Do you find this situation bizarre and wrong? So do Justices Sonia Sotomayor and Clarence Thomas. If those two justices agree, one can hope that there’s some way to redress this judicial wrong.

And so, we repeatedly see these gross injustices, which seem to be increasing. (There’s no official data on the numbers, which is itself surprising and concerning).

Our country has been awash with innocent blood from unpunished crimes like these for years.

And Minnesota has had more than its share. It was only four years ago that Philando Castile was killed during a traffic stop while his horrified girlfriend videotaped the encounter. The officer who killed him was acquitted.

That officer’s attorney is now representing Chauvin, who had received at least 12 complaints over his career but no disciplinary actions apart from a “letter of reprimand.” He had, in fact, been praised for his valor.

In what I think may be unprecedented, police elsewhere in the country weighed in with condemnations. David Roddy, the Police Chief in Chattanooga, Tennessee, for example, said this:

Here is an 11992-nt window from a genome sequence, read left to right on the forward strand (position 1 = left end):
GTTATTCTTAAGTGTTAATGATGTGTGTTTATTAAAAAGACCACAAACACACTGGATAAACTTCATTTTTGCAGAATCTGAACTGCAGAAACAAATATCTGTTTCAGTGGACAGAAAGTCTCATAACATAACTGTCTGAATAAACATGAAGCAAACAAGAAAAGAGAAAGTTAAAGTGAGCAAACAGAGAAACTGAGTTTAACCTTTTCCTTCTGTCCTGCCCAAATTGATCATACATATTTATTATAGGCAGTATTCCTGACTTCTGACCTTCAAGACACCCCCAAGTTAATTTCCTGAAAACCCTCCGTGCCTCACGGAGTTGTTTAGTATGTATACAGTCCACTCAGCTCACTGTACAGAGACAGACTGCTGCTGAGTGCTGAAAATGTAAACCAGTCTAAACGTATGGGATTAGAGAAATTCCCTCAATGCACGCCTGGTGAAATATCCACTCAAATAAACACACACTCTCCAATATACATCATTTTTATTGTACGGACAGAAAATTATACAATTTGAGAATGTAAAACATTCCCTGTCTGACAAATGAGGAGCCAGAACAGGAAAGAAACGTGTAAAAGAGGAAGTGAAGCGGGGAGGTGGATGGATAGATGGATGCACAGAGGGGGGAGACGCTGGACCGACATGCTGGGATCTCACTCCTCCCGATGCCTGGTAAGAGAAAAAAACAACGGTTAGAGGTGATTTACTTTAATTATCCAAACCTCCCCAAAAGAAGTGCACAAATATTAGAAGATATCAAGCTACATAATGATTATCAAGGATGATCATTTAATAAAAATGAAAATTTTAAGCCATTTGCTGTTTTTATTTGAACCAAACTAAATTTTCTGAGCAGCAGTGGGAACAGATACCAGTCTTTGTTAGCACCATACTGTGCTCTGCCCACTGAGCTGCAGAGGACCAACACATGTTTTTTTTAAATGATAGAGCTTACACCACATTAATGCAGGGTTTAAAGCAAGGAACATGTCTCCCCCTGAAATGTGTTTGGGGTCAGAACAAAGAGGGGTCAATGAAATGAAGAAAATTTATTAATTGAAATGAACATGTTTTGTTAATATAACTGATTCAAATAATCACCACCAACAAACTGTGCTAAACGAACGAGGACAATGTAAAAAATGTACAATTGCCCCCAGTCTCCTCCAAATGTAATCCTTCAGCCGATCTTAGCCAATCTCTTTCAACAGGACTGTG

“There is no need to see more video. There is no need to wait to see how ‘it plays out.’ There is no need to put a knee on someone’s neck for NINE minutes. There IS a need to DO something. If you wear a badge and you don’t have an issue with this…turn it in.”

Sheriff Jonny Moats of Polk County, Georgia was similarly unequivocal.

“I am deeply disturbed by the video of Mr. Floyd being murdered in the street with other officers there letting it go on…This kind of brutality is terrible and it needs to stop. All Officers involved need to be arrested and charged immediately. Praying for the family.”

But some civil rights advocates immediately pointed out that these words alone aren’t enough; what’s needed are substantial reforms to prevent such fatal use of force by police.